Testing the Strength of a 28 core "MacPro" for Computer Music
Testing Out the Fastest MacPro with Logic X
We have purchased a MacPro (released in late 2019) with the maximum of 28 cores. We will be testing it’s strength for making computer music (music production)!
Below is the live stream of the event from Feb 23.
Testing the Strength of a 28 core “MacPro” – Video Access
The specs of the MacPro we purchased are as follows:
- CPU : Selected max. of 28 cores
- Memory : Though you can expand up to 1.5TB (1500GB), we decided it would be unnecessary for computer music/video production and kept it to 96GB
- Graphics : Though it doesn’t relate to music production very much, we selected the highest level graphic board to fulfil our video editing purposes
What suprised us the most about this MacPro is how silent it is.
No matter how hard the task, the fan doesn’t get louder and it stays very quiet.
Using Logic X and Comparing to the Old MacPro
In our live stream we compared it with the old MacPro.
We will be using Mac’s “Activity Monitor” to see how the CPU is working.
You can open it from “Applications” → “Utility”.
In addition, by holding the activity monitor, you can display the CPU meter.
Because the new MacPro’s CPU uses 28 cores, 56 meters are displayed.
In order to allow us to record smoothly in real time, we set Logic’s “Buffer Size” to “64 samples”.
This is an ideal amount that makes sure we have very little latency when recording in real time.
To get the most out of our CPU, the processing thread has been set to the maximum “56”.
We used “SERUM” which is a softsynth that requires a considerable amount of CPU, as well as made some unison settings and multiple effects to try and put more strain on our CPU.
There is most likely not many synths that will be more demanding than the synth we have set up for our example.
While checking the CPU meter, we gradually duplicated this SERUM track.
With 10 tracks up and running, the old MacPro began to produce noise and reached its limit.
We tried recording but here we were also faced with noise as well as latency.
In comparison the new MacPro is much stronger.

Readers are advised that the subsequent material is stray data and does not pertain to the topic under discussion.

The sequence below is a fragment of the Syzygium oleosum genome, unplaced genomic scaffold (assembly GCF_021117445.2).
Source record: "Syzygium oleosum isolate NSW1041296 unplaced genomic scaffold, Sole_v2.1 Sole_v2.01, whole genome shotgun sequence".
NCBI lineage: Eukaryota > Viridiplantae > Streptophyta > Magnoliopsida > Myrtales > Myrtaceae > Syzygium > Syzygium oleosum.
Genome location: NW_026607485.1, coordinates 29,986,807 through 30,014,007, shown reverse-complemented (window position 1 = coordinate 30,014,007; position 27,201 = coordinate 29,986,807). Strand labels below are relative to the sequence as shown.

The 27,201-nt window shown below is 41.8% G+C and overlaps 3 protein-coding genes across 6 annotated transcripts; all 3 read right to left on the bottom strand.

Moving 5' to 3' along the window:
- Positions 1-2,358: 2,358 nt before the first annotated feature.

We had no issues so far, so we continued to increase the number of tracks.
With 30 tracks total, it still runs effectively.
Because there seems to be more room to go, we decided to add “Ozone 9” to the 30 tracks, further placing heavy strain on the CPU.
Still no issues appeared in functionality/playback.
Guitar was also recorded in real time on top of this.
We used “AmpliTube 4” which is a guitar effect with considerable CPU strain.
There was little latency and noise, allowing us to easily record.
To emulate a band recording, we duplicated this guitar track to a total of 10, and still faced no issues.
It is safe to assume that most productions will not go over this point in terms of required processing power.
We were highly suprised that it continued to function without issues despite the high level of tasks given to it.
Comment Requests from our Video
We had a number of requests in our comments during the live stream, which we will mention below:
Trying Studio One/Cubase
We tried using the DAW Studio One with the same setup.
We realised that the was CPU is used is different from Logic.
We started to get some noise at around 26 tracks and things began moving slower/unstably.
Next we have Cubase.
Though there was some noise as we increased the number of tracks, it would stablize after playing for a while.
The MIDI playback sometimes shifts off place, and its most stable at around 20 tracks.
Because of this, to get the best performance out of MacPro, we recommend using Apple’s “Logic X”.
Using with the Softsynth Massive X
We received a request to try this with “Massive X”.
When we used unison and maxed out the settings, it strained the CPU quite a bit.
4 tracks were the limit, and we got noise/errors from the 5th tracks.
This may be because multiple cores aren’t being used at all to share the CPU load, and it may have to do with Massive X’s settings as well.
Softsynth Omnisphere 2
Though we looked at soft synths that require heavy CPU, we took a look at the sample based “Omnisphere 2” as well.
Sample based sound banks need to read sample info, and require more memory usage, which we took a look at in the process.
When compared to the CPU heavy soft synths from earlier, because they require less CPU we could run 100 tracks without any issues.
Though the memory usage will depend highly on the sounds and presets selected, we used up 11GB with 100 tracks.
This still allows for plenty more to use.
It’s said that the MacPro uses alot of power, so we decided to see how much electricity (cost) it uses.
We used “ELPA Electrical Measure EC-03EB” to see this.
When running the heavy project above, we got a result of around “8 yen per hour”.
The 2018 MacBookPro ran at around 0.5 yen per hour.
A hair dryer used on a max settings uses around 26 yen per hour, and the MacPro is also on the high side considering this.
This completes our look at the MacPro.
- Music hardware/software introduction